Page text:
34 Denise Lee Maungakiekie
35 Simon O’Connor Tamaki
36 Brett Hudson Ohariu
37 Simeon Brown Pakuranga
38 Ian McKelvie Rangitikei
39 Erica Stanford East Coast Bays
40 Matt King Northland
41 Chris Penk Kaipara ki Mahurangi
42 Tim van de Molen Waikato
43 Dan Bidois Northcote
44 Jo Hayes Mana
45 Katie Nimon Napier
46 Catherine Chu Banks Peninsula
47 Hamish Campbell Wigram
48 David Patterson Rongotai
49 Lisa Whyte New Lynn
50 Rima Nakhle Takanini
51 Liam Kernaghan Taieri
52 Bala Beeram Kelston
53 Lincoln Platt Christchurch East
54 William Wood Palmerston North
55 Nuwi Samarakone Manurewa
56 Mark Crofskey Remutaka
57 Jake Bezzant Upper Harbour
58 Mike Butterick Wairarapa
59 Tim Costley Otaki
60 Nicola Grigg Selwyn
61 Christopher Luxon Botany
62 Joseph Mooney Southland
63 Penny Simmonds Invercargill
64 Tania Tapsell East Coast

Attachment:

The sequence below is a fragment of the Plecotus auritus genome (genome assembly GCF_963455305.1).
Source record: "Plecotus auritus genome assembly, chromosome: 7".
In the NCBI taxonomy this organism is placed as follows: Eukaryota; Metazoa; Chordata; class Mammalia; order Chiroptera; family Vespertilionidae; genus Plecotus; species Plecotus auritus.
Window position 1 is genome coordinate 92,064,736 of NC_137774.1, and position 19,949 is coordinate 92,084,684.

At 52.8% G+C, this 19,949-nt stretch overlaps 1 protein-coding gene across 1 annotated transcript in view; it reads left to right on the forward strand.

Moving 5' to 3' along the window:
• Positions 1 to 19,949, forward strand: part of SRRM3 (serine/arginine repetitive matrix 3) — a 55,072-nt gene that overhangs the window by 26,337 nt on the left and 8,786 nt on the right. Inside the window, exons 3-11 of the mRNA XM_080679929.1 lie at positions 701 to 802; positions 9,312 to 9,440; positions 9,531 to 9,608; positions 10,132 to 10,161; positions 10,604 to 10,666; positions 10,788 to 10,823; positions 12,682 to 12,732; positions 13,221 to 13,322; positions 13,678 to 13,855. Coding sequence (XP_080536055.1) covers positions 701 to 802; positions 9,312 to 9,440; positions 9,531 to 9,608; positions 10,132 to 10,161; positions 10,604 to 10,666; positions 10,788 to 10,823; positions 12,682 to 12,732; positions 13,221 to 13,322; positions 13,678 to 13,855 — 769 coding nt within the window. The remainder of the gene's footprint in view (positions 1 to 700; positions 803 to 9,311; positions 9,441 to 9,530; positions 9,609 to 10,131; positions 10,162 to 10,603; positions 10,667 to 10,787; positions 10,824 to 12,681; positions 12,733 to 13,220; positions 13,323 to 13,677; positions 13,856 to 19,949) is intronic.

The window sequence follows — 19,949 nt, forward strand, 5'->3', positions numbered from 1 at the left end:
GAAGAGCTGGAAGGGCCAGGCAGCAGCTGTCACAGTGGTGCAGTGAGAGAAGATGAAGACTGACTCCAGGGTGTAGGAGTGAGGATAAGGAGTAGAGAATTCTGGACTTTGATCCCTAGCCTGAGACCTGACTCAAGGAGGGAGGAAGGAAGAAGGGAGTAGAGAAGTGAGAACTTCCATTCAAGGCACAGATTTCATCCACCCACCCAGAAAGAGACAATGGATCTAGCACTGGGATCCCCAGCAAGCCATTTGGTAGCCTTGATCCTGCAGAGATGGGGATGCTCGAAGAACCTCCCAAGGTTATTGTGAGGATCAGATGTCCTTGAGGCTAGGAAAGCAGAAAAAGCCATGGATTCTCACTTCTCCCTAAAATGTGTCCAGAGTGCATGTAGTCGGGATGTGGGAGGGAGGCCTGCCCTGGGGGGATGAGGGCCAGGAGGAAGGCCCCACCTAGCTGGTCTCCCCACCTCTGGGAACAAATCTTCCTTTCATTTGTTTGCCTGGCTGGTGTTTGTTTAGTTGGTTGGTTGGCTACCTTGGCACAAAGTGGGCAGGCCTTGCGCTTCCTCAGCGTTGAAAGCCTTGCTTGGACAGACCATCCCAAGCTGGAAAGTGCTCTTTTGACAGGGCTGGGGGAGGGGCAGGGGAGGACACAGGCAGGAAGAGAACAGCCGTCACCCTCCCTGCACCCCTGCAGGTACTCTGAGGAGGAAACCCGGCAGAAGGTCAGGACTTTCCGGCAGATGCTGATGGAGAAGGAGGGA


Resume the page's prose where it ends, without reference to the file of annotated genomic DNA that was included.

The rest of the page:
65 Simon Watts North Shore
66 TBC Auckland Central
67 TBC Rangitata
68 Adrienne Pierce List
69 Senthuran Arulanantham List
70 Sang Cho List
71 Rachel Afeaki-Taumoepeau List
72 Trish Collett List
73 Ava Neal List
74 Katrina Bungard List
75 Shelley Pilkington List

National Party list released

30/07/2017

The National Party has released its 2017 party list:

National’s 2017 Party List is a strong mix of experienced talent and fresh faces, Party President Peter Goodfellow says.

“National is incredibly lucky to have so many capable people we can draw on, from our Leader and Prime Minister Bill English right through to our newest candidates.

“Putting together a list is never easy, but this strikes the right balance between recognising experience, diversity, and pursuing ongoing renewal.”

The current Cabinet and Speaker David Carter make up spots one through 21, with existing MPs and new candidates following that. If National matched its result from 2014, 13 new MPs would enter Parliament alongside 47 returning MPs.

“Rejuvenation is important for any political party, and National is going into this election with some fantastic new candidates. We are also farewelling some very dedicated MPs who have served their constituents, our party and the country with distinction,” Mr Goodfellow says.